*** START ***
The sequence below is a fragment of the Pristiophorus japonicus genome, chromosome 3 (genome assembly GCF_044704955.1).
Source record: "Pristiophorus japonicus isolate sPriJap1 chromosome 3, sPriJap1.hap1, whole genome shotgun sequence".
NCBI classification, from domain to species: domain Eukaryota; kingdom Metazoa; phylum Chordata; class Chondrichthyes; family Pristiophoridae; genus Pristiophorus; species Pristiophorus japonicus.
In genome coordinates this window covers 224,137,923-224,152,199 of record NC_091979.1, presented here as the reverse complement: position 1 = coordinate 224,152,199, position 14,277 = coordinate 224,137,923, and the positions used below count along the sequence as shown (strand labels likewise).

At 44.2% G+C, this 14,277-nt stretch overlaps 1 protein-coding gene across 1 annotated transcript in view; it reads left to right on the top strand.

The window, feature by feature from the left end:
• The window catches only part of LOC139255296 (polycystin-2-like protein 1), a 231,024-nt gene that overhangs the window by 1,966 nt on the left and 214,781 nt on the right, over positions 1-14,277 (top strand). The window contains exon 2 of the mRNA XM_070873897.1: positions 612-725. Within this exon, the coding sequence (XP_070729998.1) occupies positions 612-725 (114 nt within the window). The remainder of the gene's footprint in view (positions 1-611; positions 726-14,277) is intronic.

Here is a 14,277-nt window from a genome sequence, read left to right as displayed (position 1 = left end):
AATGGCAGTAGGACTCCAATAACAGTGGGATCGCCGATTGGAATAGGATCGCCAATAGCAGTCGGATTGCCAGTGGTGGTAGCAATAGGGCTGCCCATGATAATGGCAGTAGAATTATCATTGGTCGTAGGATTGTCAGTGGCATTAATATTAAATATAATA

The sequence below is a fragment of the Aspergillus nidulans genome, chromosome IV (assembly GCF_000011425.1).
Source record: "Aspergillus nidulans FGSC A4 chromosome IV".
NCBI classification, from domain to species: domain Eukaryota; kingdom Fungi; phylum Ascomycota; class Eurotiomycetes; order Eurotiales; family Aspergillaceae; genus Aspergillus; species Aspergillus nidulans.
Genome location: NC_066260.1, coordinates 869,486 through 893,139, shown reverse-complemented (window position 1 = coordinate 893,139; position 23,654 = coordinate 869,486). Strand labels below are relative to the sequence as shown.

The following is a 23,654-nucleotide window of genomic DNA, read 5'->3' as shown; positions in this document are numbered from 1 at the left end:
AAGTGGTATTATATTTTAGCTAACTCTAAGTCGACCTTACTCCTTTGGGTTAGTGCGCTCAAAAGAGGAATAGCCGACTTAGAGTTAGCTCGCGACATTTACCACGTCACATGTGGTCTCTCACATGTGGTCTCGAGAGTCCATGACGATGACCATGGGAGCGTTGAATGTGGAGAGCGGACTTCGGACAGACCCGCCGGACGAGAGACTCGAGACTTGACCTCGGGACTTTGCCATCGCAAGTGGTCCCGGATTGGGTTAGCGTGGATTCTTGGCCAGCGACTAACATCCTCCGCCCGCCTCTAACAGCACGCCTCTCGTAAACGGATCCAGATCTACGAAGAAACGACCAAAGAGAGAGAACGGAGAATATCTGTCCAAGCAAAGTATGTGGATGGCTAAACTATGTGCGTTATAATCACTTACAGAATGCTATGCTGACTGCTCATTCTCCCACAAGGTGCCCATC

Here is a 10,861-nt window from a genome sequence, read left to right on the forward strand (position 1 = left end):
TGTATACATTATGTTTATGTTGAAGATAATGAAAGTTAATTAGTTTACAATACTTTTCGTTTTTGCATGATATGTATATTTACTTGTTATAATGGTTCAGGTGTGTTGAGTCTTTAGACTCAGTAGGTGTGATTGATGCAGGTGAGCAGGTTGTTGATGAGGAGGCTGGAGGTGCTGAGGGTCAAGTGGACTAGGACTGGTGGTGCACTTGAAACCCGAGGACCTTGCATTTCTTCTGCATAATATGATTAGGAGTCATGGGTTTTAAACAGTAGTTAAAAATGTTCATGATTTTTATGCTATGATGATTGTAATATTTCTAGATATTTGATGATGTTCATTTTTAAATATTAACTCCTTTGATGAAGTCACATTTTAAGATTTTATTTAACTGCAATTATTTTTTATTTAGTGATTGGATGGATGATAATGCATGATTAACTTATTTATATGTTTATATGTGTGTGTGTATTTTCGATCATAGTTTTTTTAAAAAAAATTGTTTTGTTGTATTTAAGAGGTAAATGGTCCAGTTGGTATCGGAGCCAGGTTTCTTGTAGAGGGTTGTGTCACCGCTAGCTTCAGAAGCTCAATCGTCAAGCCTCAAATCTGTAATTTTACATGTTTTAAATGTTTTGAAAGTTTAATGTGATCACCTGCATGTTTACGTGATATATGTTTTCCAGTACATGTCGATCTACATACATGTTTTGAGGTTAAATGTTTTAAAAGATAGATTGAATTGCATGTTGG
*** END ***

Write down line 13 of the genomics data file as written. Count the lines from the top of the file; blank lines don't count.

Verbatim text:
Genome location: NC_066260.1, coordinates 869,486 through 893,139, shown reverse-complemented (window position 1 = coordinate 893,139; position 23,654 = coordinate 869,486). Strand labels below are relative to the sequence as shown.